A new Pew Hispanic report concluded that are 8.8 million people who are living in mixed-status households, meaning that people in the same family have different immigration statuses–born and naturalized U.S. citizens, documented immigrants, and undocumented immigrants. They also note that 76% of undocumented immigrants are Latino.
This report highlights the tremendous impact that anti-immigrant policies have of the reproductive health of Latinas and their families.
- Immigration raids, meant to brutally intimidate immigrant communities, result in nonsensically separating parents from their children based in immigration status and often place pregnant and breastfeeding women in detention where they cannot access prenatal care or pump milk.
- Eligibility for public health insurances like Medicaid and CHIP have excluded documented immigrants for their first 5 years in the U.S., and immigrants with no documentation have almost no access to affordable health care except in the most serious emergencies, like childbirth. For Latin@s in mixed-status households, some are afraid that accessing the care they are eligible for may put at risk the safety of a family member who is undocumented. It also means that some family members are arbitrarily left without any access to health care at all. For Latinas who want to plan for or prevent pregnancy, and get the best care possible for the children they are raising, policies that cut out immigrants from the health care system are undermining their health and well-being.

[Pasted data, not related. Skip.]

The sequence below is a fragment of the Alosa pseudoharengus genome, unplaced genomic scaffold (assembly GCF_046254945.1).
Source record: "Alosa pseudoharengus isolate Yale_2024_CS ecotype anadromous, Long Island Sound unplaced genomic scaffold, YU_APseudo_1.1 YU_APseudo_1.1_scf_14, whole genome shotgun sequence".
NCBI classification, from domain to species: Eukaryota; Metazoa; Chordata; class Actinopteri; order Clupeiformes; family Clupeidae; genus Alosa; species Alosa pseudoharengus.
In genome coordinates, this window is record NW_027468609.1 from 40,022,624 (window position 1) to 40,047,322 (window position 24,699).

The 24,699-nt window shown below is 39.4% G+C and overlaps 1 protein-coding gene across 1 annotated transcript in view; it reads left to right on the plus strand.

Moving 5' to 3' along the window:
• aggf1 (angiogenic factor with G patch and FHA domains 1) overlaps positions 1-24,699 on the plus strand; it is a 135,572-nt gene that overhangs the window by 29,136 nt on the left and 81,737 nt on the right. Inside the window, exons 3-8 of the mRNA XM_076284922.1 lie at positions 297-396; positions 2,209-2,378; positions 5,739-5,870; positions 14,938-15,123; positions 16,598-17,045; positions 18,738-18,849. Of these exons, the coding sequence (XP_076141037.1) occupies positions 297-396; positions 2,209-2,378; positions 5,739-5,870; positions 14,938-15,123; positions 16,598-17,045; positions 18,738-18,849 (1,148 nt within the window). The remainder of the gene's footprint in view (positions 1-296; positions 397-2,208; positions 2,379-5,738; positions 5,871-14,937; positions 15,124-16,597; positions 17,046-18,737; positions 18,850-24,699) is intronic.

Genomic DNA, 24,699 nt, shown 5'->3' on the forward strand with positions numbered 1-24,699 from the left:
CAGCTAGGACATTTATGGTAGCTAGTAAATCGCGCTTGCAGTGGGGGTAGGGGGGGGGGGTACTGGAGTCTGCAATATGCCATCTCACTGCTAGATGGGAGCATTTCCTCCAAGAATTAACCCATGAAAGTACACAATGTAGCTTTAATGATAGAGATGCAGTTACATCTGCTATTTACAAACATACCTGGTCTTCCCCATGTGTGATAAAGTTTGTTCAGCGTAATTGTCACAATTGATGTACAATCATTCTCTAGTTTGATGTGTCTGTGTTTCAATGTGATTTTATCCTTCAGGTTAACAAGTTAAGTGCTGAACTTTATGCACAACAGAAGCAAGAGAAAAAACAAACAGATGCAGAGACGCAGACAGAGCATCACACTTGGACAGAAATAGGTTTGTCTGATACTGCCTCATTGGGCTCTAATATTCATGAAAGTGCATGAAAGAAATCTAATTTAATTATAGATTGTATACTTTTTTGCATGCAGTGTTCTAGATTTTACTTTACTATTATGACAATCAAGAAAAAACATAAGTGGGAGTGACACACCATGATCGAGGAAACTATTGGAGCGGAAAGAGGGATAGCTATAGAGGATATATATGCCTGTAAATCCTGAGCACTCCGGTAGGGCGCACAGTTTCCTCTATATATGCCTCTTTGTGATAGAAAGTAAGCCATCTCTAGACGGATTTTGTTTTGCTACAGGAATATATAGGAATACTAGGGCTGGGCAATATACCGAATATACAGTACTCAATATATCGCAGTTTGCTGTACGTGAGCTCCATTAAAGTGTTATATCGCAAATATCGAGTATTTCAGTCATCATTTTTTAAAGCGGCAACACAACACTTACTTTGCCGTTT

There is some promising news: this article reports that immigration raids “have slowed to a near halt.” But the reproductive justice community must join others in holding the Obama Administration accountable for ensuring that raids stop completely – not just so the census goes smoothly, but so that health and human rights of Latinas and their families are ensured.
Additionally, the new CHIPRA law has removed the 5 year bar on Medicaid and CHIP eligibility for documented immigrants who are children and pregnant women. Again this is only promising news- it is up to the states to take up this policy and extend health care coverage to more immigrant women and children under this law. Reproductive justice activists must take this opportunity to mobilize to hold their state governments accountable for doing so.
–Liza Fuentes, Senior Research Associate